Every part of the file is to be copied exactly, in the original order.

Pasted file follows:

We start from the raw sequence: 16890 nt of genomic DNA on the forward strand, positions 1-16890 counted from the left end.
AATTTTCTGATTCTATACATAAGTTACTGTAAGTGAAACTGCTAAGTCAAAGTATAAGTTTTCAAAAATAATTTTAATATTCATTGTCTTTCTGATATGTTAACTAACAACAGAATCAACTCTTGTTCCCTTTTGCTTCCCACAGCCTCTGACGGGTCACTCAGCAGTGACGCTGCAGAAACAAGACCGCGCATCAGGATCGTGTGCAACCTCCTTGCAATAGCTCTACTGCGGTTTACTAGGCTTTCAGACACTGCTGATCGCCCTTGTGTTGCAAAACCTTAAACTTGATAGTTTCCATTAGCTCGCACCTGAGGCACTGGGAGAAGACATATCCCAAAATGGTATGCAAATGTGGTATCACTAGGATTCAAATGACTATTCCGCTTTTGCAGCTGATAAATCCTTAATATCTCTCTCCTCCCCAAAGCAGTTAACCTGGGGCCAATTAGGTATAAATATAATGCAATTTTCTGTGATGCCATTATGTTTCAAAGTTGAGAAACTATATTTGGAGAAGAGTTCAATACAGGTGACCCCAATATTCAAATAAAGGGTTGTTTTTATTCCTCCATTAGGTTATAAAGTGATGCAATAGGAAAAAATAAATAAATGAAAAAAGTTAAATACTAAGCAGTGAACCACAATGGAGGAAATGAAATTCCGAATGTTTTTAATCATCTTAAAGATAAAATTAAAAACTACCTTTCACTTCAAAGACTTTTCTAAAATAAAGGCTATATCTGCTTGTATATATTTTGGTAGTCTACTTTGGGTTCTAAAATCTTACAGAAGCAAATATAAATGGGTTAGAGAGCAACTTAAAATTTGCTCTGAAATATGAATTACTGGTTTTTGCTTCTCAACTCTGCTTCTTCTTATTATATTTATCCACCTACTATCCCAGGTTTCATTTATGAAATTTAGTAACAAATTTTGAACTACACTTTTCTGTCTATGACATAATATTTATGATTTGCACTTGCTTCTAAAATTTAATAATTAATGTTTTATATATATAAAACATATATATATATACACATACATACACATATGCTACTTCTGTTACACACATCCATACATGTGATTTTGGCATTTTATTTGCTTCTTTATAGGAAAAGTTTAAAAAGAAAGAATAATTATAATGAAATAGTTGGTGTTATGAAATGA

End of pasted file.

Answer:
We start from the raw sequence: 16890 nt of genomic DNA on the forward strand, positions 1-16890 counted from the left end.
AATTTTCTGATTCTATACATAAGTTACTGTAAGTGAAACTGCTAAGTCAAAGTATAAGTTTTCAAAAATAATTTTAATATTCATTGTCTTTCTGATATGTTAACTAACAACAGAATCAACTCTTGTTCCCTTTTGCTTCCCACAGCCTCTGACGGGTCACTCAGCAGTGACGCTGCAGAAACAAGACCGCGCATCAGGATCGTGTGCAACCTCCTTGCAATAGCTCTACTGCGGTTTACTAGGCTTTCAGACACTGCTGATCGCCCTTGTGTTGCAAAACCTTAAACTTGATAGTTTCCATTAGCTCGCACCTGAGGCACTGGGAGAAGACATATCCCAAAATGGTATGCAAATGTGGTATCACTAGGATTCAAATGACTATTCCGCTTTTGCAGCTGATAAATCCTTAATATCTCTCTCCTCCCCAAAGCAGTTAACCTGGGGCCAATTAGGTATAAATATAATGCAATTTTCTGTGATGCCATTATGTTTCAAAGTTGAGAAACTATATTTGGAGAAGAGTTCAATACAGGTGACCCCAATATTCAAATAAAGGGTTGTTTTTATTCCTCCATTAGGTTATAAAGTGATGCAATAGGAAAAAATAAATAAATGAAAAAAGTTAAATACTAAGCAGTGAACCACAATGGAGGAAATGAAATTCCGAATGTTTTTAATCATCTTAAAGATAAAATTAAAAACTACCTTTCACTTCAAAGACTTTTCTAAAATAAAGGCTATATCTGCTTGTATATATTTTGGTAGTCTACTTTGGGTTCTAAAATCTTACAGAAGCAAATATAAATGGGTTAGAGAGCAACTTAAAATTTGCTCTGAAATATGAATTACTGGTTTTTGCTTCTCAACTCTGCTTCTTCTTATTATATTTATCCACCTACTATCCCAGGTTTCATTTATGAAATTTAGTAACAAATTTTGAACTACACTTTTCTGTCTATGACATAATATTTATGATTTGCACTTGCTTCTAAAATTTAATAATTAATGTTTTATATATATAAAACATATATATATATACACATACATACACATATGCTACTTCTGTTACACACATCCATACATGTGATTTTGGCATTTTATTTGCTTCTTTATAGGAAAAGTTTAAAAAGAAAGAATAATTATAATGAAATAGTTGGTGTTATGAAATGA